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Senate Tax Writer Asks for a Simpler W-4 Form

January 16, 1987|Associated Press

WASHINGTON — The Senate's chief tax writer on Thursday urged the Internal Revenue Service to withdraw and simplify the W-4 withholding form that every employee is required to fill out this year.

The new form is too confusing, Sen. Lloyd Bentsen (D-Tex.), chairman of the Senate Finance Committee, said in a letter to IRS Commissioner Laurence B. Gibbs.

"Although I recognize that the IRS was working under a mandate from Congress to devise a more accurate form, our goals will not be realized if workers are unable to decipher the form because of its complexity," Bentsen wrote Gibbs.

Bentsen asked the IRS to tell him if it could "devise a simpler process, such as making the new W-4 form optional or allowing taxpayers to choose a 'short' form instead."

There was no immediate response from Gibbs, but IRS spokesman Rod Young said he knows of no plan to change the new form. About 300 million copies of it have already been distributed to employers.

Accuracy Is Goal

The new form was developed after Congress, in passing a sweeping tax overhaul measure last year, ordered the IRS to devise a system that would allow workers to estimate more closely how much of their incomes should be withheld to cover taxes.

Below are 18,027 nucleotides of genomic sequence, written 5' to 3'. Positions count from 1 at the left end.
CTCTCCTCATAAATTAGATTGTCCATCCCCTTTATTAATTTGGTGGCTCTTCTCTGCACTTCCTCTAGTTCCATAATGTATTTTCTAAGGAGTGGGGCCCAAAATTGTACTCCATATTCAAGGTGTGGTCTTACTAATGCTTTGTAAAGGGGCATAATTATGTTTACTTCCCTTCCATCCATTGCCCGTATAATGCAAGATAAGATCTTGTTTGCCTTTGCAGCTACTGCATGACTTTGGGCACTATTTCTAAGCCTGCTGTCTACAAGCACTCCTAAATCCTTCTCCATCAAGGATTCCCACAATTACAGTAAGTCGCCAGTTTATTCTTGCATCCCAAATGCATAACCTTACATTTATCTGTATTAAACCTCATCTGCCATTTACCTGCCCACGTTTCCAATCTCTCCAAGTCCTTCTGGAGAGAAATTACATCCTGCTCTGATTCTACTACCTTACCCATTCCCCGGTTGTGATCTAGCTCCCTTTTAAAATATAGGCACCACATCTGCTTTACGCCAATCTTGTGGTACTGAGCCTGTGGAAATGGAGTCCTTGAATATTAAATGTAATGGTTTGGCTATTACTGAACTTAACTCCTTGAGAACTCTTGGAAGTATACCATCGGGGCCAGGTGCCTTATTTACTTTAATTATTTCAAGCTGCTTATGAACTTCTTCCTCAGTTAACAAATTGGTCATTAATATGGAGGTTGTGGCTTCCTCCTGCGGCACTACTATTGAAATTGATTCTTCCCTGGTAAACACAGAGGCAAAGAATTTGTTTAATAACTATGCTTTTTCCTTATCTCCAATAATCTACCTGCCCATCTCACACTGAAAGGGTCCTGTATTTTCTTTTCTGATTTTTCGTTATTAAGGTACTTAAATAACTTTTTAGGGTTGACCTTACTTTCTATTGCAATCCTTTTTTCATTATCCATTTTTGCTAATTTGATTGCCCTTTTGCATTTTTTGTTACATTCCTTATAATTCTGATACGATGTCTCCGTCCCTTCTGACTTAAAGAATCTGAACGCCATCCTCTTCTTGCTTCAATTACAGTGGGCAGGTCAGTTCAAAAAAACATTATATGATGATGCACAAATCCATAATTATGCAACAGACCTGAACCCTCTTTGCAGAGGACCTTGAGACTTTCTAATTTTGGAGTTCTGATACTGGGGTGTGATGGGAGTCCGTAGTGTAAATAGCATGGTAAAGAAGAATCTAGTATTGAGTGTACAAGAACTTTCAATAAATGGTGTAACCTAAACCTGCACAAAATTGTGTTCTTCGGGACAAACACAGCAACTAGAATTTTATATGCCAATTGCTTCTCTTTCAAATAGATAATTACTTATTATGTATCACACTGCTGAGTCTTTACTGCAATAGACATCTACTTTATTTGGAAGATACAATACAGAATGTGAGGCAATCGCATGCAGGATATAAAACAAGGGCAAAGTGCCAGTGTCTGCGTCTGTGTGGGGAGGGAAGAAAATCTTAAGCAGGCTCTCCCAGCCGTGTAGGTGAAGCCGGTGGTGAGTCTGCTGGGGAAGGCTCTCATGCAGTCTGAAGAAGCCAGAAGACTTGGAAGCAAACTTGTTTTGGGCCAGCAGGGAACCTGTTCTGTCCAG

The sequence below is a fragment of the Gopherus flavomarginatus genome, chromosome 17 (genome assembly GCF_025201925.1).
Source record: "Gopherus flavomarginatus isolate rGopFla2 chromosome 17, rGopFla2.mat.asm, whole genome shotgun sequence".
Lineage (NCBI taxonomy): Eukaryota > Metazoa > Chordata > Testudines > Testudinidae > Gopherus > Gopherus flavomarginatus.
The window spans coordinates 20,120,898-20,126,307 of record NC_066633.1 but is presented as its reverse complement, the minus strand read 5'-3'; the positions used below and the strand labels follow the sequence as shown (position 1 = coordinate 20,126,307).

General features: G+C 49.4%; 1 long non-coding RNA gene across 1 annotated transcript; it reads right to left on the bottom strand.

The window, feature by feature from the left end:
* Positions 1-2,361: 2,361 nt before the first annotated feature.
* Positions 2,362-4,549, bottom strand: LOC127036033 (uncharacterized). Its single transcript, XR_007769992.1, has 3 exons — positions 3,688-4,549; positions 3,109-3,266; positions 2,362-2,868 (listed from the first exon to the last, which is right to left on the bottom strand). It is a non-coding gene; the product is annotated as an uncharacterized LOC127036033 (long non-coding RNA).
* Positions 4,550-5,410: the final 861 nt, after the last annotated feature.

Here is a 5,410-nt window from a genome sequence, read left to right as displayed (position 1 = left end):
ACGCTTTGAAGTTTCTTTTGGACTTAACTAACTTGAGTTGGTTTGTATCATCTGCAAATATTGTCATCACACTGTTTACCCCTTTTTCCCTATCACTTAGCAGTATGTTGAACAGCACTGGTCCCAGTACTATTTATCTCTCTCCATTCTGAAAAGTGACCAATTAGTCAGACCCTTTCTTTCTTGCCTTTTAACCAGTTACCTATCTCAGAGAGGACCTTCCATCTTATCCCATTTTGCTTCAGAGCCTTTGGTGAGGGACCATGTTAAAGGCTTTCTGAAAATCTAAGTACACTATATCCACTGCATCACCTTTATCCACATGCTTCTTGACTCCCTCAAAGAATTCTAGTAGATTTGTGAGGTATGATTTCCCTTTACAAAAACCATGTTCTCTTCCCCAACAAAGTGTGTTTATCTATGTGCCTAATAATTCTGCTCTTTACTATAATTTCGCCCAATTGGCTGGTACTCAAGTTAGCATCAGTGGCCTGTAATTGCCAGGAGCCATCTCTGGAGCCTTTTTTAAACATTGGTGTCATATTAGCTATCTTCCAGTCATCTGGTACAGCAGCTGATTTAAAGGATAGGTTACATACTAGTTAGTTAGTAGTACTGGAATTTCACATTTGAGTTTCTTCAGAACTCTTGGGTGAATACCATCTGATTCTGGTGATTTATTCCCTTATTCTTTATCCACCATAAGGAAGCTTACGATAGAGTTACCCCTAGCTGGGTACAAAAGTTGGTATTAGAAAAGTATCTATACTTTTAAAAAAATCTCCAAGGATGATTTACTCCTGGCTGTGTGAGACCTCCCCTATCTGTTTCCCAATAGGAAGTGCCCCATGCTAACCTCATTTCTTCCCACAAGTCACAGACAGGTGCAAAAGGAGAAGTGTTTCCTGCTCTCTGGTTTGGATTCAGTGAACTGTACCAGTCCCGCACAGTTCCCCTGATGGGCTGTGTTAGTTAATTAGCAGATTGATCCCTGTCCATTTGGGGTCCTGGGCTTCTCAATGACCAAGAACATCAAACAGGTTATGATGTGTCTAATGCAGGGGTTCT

"It's a bit more complicated than before," said Ira Shapiro, director of tax policy for the accounting firm of Coopers & Lybrand, "but that's because Congress ordered the IRS to come up with something that will cause the amount withheld to be more equal to tax liability. To do that, you will have to project your income and determine your liability in advance."

Tom Bloch, president of tax services at H & R Block, which prepares 10% of all individual tax returns, said the confusion this year will turn to disappointment next year, when many taxpayers won't be getting the big tax refunds they are accustomed to.

Fewer Refunds Expected

"If they follow the instructions line by line, it's unlikely they'll get a refund," Bloch said. "That's because the new form is not designed to produce a refund; it's designed to bring withholding and tax liability in balance."

The tax law requires that employees fill out the new W-4 form by Oct. 1. Experts agree that a worker who waits until near the deadline to file the form is likely to find that withholding is out of balance, and might face a penalty.

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